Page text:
You may remember that during the deliberations over what to do in Afghanistan a few months ago, it was reported that President Obama abruptly tossed out all the options his advisers presented him after receiving cables from Ambassador Karl Eikenberry that opposed sending more troops to the country. Well, now the New York Times has them in full. Some excerpts:
“Sending additional forces will delay the day when Afghans will take over, and make it difficult, if not impossible, to bring our people home on a reasonable timetable,” he wrote Nov. 6. “An increased U.S. and foreign role in security and governance will increase Afghan dependence, at least in the short-term.”
... “President Karzai is not an adequate strategic partner. The proposed counterinsurgency strategy assumes an Afghan political leadership that is both able to take responsibility and to exert sovereignty in the furtherance of our goal — a secure, peaceful, minimally self-sufficient Afghanistan hardened against transnational terrorist groups."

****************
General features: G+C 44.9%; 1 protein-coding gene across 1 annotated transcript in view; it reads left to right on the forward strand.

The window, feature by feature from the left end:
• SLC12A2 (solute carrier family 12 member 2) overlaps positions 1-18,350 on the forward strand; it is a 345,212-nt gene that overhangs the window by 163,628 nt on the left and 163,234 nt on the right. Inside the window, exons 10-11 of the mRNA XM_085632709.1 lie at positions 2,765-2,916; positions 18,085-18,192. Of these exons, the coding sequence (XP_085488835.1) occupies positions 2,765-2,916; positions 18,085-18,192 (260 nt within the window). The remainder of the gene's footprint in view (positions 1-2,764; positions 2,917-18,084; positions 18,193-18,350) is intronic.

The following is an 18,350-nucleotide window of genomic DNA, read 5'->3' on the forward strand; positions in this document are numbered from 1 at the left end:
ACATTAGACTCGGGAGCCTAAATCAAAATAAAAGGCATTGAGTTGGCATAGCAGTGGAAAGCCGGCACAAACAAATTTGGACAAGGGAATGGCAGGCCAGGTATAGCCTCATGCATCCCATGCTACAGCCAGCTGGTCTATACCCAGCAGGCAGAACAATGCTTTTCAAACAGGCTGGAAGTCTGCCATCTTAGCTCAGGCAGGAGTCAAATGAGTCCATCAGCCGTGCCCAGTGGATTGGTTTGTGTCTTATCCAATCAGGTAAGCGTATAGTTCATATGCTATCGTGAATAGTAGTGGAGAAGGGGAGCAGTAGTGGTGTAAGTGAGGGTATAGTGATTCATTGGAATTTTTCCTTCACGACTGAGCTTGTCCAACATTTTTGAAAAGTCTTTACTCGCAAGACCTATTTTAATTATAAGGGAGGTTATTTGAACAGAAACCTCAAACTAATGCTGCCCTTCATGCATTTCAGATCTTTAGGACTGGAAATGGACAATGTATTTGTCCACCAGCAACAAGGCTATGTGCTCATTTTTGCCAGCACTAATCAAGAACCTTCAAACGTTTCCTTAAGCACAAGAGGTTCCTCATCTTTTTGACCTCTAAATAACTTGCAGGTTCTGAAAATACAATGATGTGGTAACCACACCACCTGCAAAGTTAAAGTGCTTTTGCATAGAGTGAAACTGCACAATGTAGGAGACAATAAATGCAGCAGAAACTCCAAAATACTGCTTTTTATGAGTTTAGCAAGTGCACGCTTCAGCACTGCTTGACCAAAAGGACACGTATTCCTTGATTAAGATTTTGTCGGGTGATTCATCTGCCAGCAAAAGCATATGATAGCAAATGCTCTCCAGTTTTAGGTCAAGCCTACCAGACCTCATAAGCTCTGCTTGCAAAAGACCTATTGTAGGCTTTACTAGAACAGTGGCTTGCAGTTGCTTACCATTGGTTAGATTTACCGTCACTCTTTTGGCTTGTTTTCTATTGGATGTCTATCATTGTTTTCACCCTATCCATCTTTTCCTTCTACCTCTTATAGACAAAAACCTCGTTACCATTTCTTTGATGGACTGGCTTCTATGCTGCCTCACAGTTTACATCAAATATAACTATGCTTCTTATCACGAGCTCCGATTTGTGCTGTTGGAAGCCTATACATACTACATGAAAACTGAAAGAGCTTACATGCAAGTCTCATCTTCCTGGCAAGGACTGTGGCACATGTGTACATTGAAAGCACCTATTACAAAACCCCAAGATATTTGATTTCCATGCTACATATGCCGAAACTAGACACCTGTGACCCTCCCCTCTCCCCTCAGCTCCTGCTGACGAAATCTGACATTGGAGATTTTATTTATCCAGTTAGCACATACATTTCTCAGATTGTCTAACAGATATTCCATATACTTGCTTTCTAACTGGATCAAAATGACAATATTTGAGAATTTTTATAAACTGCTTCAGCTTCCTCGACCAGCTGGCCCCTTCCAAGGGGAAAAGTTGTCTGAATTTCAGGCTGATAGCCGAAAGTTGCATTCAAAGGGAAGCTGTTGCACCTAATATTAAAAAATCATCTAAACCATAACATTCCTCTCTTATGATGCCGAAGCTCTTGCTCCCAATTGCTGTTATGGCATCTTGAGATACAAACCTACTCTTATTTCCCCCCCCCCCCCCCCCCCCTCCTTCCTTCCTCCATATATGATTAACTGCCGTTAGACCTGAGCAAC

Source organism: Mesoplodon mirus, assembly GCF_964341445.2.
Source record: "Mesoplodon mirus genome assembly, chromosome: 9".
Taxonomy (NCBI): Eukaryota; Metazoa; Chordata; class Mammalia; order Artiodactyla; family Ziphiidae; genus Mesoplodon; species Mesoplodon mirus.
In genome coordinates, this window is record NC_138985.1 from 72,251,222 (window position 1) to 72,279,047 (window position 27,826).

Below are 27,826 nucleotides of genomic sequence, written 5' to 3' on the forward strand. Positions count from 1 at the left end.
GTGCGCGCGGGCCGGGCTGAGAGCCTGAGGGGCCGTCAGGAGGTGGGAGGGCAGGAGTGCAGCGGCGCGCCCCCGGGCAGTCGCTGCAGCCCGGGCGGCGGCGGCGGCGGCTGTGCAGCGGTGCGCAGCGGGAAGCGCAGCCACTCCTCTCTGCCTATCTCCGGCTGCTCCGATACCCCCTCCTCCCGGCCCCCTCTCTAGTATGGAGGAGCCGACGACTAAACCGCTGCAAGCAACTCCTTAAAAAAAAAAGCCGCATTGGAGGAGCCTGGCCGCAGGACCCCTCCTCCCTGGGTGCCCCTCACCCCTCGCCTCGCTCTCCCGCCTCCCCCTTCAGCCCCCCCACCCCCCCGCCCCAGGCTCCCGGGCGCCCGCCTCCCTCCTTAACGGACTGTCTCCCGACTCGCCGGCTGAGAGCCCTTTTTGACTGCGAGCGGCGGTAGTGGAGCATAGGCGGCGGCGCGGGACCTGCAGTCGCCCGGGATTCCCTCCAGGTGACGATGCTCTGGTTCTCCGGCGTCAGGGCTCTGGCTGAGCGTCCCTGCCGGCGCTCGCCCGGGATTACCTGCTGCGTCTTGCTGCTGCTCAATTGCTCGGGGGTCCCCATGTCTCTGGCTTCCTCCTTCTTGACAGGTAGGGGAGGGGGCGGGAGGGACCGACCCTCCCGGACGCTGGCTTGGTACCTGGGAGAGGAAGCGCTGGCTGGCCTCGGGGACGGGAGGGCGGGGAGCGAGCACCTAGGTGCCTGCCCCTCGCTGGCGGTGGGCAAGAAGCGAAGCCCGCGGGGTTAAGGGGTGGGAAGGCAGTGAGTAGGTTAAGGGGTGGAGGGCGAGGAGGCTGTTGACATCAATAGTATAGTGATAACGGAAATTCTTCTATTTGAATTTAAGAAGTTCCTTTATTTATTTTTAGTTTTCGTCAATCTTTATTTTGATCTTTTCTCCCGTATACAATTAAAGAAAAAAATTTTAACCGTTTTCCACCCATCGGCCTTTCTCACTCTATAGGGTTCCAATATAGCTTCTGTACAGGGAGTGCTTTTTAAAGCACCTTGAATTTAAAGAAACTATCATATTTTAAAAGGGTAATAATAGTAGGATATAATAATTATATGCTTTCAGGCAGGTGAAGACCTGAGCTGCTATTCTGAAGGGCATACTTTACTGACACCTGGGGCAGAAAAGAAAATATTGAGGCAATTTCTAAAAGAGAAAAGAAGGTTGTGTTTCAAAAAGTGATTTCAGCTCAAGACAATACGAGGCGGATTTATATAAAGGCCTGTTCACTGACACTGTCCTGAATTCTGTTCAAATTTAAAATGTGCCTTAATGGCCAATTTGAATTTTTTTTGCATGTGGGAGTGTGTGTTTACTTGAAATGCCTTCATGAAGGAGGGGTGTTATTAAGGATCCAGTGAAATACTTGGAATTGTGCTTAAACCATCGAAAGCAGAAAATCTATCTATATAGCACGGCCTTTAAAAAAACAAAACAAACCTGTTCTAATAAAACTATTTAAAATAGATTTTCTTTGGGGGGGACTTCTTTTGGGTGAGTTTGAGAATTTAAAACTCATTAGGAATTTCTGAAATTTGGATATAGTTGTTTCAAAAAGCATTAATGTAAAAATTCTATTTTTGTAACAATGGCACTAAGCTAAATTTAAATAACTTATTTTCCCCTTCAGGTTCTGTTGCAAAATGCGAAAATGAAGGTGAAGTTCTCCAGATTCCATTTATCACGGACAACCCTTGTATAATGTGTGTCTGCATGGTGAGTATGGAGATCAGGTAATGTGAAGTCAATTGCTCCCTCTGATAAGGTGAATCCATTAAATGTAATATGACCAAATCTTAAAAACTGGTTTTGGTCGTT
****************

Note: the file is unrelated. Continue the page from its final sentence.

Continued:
... And while General McChrystal warned of failure if additional troops were not deployed, Mr. Eikenberry concluded by cautioning of competing risks “that we will become more deeply engaged here with no way to extricate ourselves, short of allowing the country to descend again into lawlessness and chaos.”
Spencer Ackerman makes a strong argument that Obama incorporated Eikenberry's concerns into the new strategy; while the plan was adapted to suit some of the ambassador's criticisms, I still wonder if the broader point Eikenberry made didn't quite take hold. For instance, Spencer is right that development efforts that circumvent the centralized government will help avoid the problems of dealing with Karzai. But how does that contribute to a sustainable central government capable of keeping al-Qaeda at bay when the U.S. does look to transition responsibility to the Afghans?
Brian Katulis also has a new piece on the fleshed out strategy in Afghanistan and Pakistan that's worth your time.
-- Tim Fernholz